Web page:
“American Hustle,” the latest from Director David O. Russell, is loosely based on the true story of an FBI sting operation advised by a convicted con artist. With its extremely talented ensemble cast, Russell creates a colorful period piece with great characters and excellent art direction.
Irving Rosenfeld (Christian Bale), is a small-time conman who teams up Sydney Prosser (Amy Adams), grifting money via an investment scheme. Despite his marriage to single mother Rosalyn (Jennifer Lawrence), Irving and Sydney find true love with each other.
Caught by the FBI, Irving and Sydney are forced to help FBI Agent Richie DiMaso (Bradley Cooper), who’s looking to make a name for himself by bringing down corruption in the New Jersey State Government. The three start working with Carmine Polito (Jeremy Renner), mayor of Camden, and the plot spins out from there. Things get complicated as Sydney and Rosalyn’s jealousy grows, and relationships between all the characters begin to intertwine.
Russell pulls deeply from Scorsese, with swooping steadicam and dolly shots, long takes, camera whips, and a ton of period music. The period is captured beautifully in the film’s art direction.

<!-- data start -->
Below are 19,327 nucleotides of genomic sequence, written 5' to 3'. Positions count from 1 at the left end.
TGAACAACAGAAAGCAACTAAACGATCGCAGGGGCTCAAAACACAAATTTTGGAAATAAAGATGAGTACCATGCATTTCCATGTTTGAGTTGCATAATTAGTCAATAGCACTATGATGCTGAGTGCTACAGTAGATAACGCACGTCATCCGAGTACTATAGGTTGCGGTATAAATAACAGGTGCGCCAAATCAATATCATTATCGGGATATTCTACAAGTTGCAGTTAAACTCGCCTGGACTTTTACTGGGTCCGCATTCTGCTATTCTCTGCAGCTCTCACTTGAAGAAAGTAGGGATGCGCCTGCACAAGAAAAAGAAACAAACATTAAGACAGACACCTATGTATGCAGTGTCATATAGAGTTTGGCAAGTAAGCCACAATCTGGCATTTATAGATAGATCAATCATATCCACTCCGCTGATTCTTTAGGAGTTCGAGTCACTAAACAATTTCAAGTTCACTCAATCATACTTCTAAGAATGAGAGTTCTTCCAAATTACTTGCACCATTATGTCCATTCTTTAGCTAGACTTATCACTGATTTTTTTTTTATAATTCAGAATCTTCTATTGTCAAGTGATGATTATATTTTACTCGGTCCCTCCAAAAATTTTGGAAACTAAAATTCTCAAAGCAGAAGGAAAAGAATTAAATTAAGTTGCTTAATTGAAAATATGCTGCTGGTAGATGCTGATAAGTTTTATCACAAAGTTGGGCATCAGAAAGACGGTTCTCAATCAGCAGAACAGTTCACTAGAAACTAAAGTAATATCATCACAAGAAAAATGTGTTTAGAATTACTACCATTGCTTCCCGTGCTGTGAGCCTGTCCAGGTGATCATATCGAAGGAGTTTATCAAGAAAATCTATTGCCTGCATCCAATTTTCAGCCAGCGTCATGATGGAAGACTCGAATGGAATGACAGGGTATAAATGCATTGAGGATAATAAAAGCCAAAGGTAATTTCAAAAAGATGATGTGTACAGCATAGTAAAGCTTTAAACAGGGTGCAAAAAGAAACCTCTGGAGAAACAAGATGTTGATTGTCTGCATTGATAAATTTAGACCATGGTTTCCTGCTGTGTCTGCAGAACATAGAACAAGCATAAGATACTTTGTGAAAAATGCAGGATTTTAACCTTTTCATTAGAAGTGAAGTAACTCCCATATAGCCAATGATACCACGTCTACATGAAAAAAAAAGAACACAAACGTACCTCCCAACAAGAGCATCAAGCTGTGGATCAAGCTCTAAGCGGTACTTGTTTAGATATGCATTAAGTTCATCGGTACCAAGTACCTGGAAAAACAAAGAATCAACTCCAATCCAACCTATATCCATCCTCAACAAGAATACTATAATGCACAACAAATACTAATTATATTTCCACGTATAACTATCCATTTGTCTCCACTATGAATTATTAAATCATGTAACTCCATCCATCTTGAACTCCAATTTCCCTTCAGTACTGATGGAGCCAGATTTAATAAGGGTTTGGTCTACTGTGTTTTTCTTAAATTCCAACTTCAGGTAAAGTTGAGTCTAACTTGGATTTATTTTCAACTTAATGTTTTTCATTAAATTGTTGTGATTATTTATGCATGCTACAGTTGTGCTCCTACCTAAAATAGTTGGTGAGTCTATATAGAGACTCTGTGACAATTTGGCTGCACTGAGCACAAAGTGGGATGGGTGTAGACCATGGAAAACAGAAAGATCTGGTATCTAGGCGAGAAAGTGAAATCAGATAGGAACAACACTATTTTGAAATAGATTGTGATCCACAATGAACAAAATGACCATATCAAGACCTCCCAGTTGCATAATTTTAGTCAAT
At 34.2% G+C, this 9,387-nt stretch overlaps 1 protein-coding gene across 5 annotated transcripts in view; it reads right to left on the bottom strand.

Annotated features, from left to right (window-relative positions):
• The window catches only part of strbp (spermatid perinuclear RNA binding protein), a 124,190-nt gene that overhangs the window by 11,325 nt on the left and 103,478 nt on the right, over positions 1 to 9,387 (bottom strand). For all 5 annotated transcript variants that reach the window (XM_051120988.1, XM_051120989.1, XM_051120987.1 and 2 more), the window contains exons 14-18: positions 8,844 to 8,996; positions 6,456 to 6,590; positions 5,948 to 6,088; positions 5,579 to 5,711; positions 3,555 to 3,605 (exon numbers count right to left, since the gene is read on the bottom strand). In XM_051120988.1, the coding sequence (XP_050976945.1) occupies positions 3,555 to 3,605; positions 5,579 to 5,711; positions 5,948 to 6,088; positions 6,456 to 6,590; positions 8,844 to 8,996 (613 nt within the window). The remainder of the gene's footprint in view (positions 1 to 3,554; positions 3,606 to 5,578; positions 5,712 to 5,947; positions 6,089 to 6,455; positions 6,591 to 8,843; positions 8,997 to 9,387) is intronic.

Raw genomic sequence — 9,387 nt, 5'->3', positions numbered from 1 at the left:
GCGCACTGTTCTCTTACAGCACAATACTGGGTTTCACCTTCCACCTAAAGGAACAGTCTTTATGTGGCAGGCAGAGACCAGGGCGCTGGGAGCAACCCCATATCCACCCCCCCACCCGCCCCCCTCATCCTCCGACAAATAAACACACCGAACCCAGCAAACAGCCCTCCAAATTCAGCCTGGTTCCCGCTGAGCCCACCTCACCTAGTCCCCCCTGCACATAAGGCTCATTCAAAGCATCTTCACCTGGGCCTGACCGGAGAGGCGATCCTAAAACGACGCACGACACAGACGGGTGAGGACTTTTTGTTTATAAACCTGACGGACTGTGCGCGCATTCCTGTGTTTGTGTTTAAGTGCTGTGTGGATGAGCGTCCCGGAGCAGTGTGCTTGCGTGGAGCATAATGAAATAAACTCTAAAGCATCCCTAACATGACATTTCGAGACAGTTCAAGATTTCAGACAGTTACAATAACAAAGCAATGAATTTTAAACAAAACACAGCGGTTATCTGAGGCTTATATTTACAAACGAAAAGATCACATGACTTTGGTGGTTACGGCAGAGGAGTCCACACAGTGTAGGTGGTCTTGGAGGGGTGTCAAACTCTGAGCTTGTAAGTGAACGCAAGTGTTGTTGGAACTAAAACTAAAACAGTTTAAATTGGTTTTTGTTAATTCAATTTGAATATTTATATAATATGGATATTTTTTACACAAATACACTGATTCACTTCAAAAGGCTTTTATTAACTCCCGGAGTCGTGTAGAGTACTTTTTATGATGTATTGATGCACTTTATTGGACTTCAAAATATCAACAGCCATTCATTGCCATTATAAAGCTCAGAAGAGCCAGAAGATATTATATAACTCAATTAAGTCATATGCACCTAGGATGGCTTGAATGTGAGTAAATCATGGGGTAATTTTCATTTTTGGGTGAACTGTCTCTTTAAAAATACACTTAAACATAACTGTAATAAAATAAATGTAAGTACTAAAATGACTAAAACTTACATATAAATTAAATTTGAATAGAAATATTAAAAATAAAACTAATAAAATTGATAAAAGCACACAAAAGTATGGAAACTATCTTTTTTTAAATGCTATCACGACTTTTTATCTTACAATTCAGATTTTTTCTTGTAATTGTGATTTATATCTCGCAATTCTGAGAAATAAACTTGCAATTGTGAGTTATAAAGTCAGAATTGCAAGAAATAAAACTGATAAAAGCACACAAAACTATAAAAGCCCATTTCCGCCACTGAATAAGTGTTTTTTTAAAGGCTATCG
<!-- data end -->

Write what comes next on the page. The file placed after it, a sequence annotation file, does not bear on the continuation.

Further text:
Christian Bale outdoes himself once again with a full physical transformation, gaining what can’t be a healthy amount of weight for the role of Irving – between his giant beer belly and hideous combover, it’s hard to believe he played Bruce Wayne. The rest of the cast is excellent: Amy Adams brings incredible depth to her multi-faceted con artist, deeply in love with Irving as Sydney, as well as carrying on as the character she’s taken in the con. It plays out wonderfully.
The most negative thing I can say about the film is it plays out a bit predictably. “American Hustle” doesn’t necessarily bring anything new to the genre, however, the performances and production design make for an extremely polished and entertaining film. It’s clear that we’ll be hearing a lot more about this film come awards season.